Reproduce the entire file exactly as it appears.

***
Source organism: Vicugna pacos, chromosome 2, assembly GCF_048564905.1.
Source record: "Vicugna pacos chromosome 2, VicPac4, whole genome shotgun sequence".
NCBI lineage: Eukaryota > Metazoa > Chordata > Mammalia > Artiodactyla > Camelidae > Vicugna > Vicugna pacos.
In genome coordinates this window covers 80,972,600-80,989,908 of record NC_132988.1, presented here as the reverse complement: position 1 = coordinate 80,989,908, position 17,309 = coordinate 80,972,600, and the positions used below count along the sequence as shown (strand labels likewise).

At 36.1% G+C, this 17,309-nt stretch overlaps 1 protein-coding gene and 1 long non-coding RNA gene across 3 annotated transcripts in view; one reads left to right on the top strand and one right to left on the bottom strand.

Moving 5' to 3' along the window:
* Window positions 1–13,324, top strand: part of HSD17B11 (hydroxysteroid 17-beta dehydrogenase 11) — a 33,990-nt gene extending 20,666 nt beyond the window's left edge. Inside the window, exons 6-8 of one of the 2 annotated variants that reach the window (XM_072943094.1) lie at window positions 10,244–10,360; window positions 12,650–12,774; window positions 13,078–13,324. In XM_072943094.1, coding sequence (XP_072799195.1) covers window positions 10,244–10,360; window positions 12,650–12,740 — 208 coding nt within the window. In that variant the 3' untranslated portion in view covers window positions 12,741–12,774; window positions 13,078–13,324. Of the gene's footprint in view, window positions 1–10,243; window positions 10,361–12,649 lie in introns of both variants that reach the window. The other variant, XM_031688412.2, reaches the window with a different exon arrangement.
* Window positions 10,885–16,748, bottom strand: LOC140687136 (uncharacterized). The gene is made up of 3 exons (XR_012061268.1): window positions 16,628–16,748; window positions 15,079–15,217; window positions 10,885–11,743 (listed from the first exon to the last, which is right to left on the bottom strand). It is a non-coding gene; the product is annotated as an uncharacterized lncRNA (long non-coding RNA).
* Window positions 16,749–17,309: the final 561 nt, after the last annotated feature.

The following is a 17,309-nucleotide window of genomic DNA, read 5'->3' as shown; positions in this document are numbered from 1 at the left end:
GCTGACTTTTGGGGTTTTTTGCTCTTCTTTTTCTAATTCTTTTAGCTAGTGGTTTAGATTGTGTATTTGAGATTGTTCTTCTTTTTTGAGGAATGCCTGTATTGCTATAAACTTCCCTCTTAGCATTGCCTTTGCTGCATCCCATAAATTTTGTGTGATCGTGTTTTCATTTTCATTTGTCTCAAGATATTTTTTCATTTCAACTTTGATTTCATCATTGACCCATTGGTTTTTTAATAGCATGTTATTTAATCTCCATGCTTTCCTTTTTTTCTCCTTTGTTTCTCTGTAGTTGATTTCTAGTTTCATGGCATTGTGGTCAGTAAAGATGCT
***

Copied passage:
Source organism: Vicugna pacos, chromosome 2, assembly GCF_048564905.1.
Source record: "Vicugna pacos chromosome 2, VicPac4, whole genome shotgun sequence".
NCBI lineage: Eukaryota > Metazoa > Chordata > Mammalia > Artiodactyla > Camelidae > Vicugna > Vicugna pacos.
In genome coordinates this window covers 80,972,600-80,989,908 of record NC_132988.1, presented here as the reverse complement: position 1 = coordinate 80,989,908, position 17,309 = coordinate 80,972,600, and the positions used below count along the sequence as shown (strand labels likewise).

At 36.1% G+C, this 17,309-nt stretch overlaps 1 protein-coding gene and 1 long non-coding RNA gene across 3 annotated transcripts in view; one reads left to right on the top strand and one right to left on the bottom strand.

Moving 5' to 3' along the window:
* Window positions 1–13,324, top strand: part of HSD17B11 (hydroxysteroid 17-beta dehydrogenase 11) — a 33,990-nt gene extending 20,666 nt beyond the window's left edge. Inside the window, exons 6-8 of one of the 2 annotated variants that reach the window (XM_072943094.1) lie at window positions 10,244–10,360; window positions 12,650–12,774; window positions 13,078–13,324. In XM_072943094.1, coding sequence (XP_072799195.1) covers window positions 10,244–10,360; window positions 12,650–12,740 — 208 coding nt within the window. In that variant the 3' untranslated portion in view covers window positions 12,741–12,774; window positions 13,078–13,324. Of the gene's footprint in view, window positions 1–10,243; window positions 10,361–12,649 lie in introns of both variants that reach the window. The other variant, XM_031688412.2, reaches the window with a different exon arrangement.
* Window positions 10,885–16,748, bottom strand: LOC140687136 (uncharacterized). The gene is made up of 3 exons (XR_012061268.1): window positions 16,628–16,748; window positions 15,079–15,217; window positions 10,885–11,743 (listed from the first exon to the last, which is right to left on the bottom strand). It is a non-coding gene; the product is annotated as an uncharacterized lncRNA (long non-coding RNA).
* Window positions 16,749–17,309: the final 561 nt, after the last annotated feature.

The following is a 17,309-nucleotide window of genomic DNA, read 5'->3' as shown; positions in this document are numbered from 1 at the left end:
GCTGACTTTTGGGGTTTTTTGCTCTTCTTTTTCTAATTCTTTTAGCTAGTGGTTTAGATTGTGTATTTGAGATTGTTCTTCTTTTTTGAGGAATGCCTGTATTGCTATAAACTTCCCTCTTAGCATTGCCTTTGCTGCATCCCATAAATTTTGTGTGATCGTGTTTTCATTTTCATTTGTCTCAAGATATTTTTTCATTTCAACTTTGATTTCATCATTGACCCATTGGTTTTTTAATAGCATGTTATTTAATCTCCATGCTTTCCTTTTTTTCTCCTTTGTTTCTCTGTAGTTGATTTCTAGTTTCATGGCATTGTGGTCAGTAAAGATGCT